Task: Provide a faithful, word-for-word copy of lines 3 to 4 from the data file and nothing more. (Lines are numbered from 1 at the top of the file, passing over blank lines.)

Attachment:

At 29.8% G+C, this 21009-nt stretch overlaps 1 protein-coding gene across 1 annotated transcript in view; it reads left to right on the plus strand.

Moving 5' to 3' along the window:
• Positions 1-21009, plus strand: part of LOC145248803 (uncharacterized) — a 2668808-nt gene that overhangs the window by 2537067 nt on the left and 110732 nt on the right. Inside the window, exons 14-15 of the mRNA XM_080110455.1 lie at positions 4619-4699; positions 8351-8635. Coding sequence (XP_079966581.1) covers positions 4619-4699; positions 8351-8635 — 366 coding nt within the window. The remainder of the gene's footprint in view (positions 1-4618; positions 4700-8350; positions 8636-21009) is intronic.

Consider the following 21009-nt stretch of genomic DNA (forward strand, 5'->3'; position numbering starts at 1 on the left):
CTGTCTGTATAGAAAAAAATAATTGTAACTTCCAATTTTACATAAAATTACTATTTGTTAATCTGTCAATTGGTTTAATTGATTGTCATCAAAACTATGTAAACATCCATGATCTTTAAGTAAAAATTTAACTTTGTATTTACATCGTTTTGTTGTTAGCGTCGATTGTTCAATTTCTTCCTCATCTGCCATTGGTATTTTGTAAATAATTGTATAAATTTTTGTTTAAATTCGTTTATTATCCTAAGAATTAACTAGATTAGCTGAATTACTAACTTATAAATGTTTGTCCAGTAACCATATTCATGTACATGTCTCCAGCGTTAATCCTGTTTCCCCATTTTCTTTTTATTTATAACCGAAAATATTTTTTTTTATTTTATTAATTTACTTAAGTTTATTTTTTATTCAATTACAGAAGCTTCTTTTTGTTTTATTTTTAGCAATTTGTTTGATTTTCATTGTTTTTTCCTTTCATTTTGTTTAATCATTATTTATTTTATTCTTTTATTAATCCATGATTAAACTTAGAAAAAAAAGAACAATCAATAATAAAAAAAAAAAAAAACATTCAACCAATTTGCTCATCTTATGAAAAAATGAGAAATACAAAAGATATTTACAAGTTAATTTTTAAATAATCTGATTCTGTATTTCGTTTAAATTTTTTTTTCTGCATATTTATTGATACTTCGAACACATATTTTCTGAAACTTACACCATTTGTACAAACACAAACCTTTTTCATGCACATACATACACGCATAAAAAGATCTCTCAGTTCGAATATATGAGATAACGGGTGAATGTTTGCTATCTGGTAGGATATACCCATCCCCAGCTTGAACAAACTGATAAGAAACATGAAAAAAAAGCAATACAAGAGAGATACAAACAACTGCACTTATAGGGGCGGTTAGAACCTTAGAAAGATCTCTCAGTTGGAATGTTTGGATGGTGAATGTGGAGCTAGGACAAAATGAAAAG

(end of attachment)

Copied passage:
• Positions 1-21009, plus strand: part of LOC145248803 (uncharacterized) — a 2668808-nt gene that overhangs the window by 2537067 nt on the left and 110732 nt on the right. Inside the window, exons 14-15 of the mRNA XM_080110455.1 lie at positions 4619-4699; positions 8351-8635. Coding sequence (XP_079966581.1) covers positions 4619-4699; positions 8351-8635 — 366 coding nt within the window. The remainder of the gene's footprint in view (positions 1-4618; positions 4700-8350; positions 8636-21009) is intronic.

Consider the following 21009-nt stretch of genomic DNA (forward strand, 5'->3'; position numbering starts at 1 on the left):